# Problems solving in electrical engineering – Current divider

General scheme of **the Current divider** is shown in Fig.1.

Fig.1 –General scheme of **the current divider**

The scheme shows that the current I is divided on resistances into currents I1, I2, I3, …, In (n is the number of resistors).

We know the current I and resistors resistances. It is necessary to find currents I1, I2, I3, …, In.

We make general formula, allowing to find any of these currents.

To find the current I we replace all resistors with equivalent resistors (Fig. 2).

Fig.2 – Equivalent circuit of resistors

We find the resistance of the equivalent resistor from the formula of parallel connection of resistances:

(1)

Voltage U is applied to the resistance of the equivalent resistor, hence, through this resistor the current I will flow, which can be found by Ohm’s law:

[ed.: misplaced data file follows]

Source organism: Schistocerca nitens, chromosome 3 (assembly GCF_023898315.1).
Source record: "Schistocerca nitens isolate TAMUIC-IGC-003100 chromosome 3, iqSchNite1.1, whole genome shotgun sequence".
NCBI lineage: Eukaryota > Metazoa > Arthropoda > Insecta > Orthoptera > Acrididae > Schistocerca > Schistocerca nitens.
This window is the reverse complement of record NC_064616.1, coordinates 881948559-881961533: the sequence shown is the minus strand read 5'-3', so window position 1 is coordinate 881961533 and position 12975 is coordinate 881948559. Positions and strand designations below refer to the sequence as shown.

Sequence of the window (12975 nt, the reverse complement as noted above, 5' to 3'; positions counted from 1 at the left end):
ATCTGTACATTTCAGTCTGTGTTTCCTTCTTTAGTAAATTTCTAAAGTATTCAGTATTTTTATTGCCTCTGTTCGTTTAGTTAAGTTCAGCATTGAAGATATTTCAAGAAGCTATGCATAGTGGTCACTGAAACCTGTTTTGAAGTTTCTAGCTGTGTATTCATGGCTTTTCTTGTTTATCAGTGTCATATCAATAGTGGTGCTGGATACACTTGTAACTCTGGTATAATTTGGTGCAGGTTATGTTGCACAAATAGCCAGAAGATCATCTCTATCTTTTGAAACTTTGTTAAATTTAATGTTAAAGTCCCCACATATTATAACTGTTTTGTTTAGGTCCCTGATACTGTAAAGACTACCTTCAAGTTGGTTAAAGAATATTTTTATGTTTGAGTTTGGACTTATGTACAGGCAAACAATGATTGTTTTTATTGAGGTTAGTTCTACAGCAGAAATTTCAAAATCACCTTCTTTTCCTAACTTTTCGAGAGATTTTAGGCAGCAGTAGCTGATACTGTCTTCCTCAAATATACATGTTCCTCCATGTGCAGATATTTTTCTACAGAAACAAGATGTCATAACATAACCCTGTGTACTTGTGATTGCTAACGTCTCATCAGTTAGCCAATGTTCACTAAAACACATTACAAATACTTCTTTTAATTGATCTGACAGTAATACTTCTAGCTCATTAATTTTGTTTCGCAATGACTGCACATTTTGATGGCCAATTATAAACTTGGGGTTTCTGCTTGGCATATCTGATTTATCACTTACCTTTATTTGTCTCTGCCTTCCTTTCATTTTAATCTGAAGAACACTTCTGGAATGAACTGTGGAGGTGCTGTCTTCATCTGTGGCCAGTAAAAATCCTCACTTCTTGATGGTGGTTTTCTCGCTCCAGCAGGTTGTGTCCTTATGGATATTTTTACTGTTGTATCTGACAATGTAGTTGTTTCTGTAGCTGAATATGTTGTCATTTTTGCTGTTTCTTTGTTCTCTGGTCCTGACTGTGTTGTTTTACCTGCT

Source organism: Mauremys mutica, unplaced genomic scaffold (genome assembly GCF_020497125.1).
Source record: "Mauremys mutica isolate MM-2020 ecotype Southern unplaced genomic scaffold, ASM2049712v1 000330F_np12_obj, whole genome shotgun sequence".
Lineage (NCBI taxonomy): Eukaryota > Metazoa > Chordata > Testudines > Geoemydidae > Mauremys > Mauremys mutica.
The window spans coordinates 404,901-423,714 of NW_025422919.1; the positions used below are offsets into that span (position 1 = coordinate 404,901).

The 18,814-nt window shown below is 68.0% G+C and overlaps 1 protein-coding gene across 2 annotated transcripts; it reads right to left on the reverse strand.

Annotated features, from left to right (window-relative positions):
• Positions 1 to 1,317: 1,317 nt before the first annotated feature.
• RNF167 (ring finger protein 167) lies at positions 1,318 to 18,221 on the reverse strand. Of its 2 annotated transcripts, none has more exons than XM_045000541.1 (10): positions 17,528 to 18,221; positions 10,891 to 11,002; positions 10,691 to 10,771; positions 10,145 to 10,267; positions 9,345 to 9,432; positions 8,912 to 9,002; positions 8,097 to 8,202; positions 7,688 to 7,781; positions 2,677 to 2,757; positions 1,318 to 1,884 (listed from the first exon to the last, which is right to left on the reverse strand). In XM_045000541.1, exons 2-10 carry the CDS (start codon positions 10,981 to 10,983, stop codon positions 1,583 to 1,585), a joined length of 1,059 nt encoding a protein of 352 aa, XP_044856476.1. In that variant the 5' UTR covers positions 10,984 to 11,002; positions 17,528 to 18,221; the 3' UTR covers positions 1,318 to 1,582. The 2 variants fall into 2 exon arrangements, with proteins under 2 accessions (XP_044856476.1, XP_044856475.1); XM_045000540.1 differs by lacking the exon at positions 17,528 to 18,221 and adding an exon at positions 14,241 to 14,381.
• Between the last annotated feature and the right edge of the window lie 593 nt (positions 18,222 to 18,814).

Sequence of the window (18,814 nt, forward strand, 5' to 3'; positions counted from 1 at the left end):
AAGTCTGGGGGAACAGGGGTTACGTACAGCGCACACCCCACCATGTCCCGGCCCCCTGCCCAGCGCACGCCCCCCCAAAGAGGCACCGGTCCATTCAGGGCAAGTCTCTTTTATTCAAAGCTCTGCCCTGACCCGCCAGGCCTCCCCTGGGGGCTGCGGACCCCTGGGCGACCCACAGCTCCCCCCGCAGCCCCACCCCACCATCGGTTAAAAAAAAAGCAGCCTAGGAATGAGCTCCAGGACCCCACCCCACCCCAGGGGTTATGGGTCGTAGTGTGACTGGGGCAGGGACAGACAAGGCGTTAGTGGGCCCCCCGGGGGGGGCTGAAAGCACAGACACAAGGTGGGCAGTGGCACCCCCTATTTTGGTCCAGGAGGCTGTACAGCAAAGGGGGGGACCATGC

(2)

We know the values of the current I and the resistance of the equivalent resistor, so we express U from the formula (2) and substitute the equivalent resistor from the formula (1):

(3)

Make general formula with the help of which any current in any branch can be found.

We find the value of the current in the branch by Ohm’s law

(4)

We know the resistance of the resistor Ri (resistor in the branch), substitute in the formula U from the formula (3):

5)

That is, according to the formula

(6)

you can find current in any branch.

In the case with 2 resistances (n=2) the formula is greatly simplified.

Scheme of the **current divider ** with two resistors is shown in Fig. 3.

Fig.3 –Scheme of **the current divider** with two resistors

Formula (6) becomes:

(6)

By this formula we find currents I1, I2:

(7)

Final formula:

(8)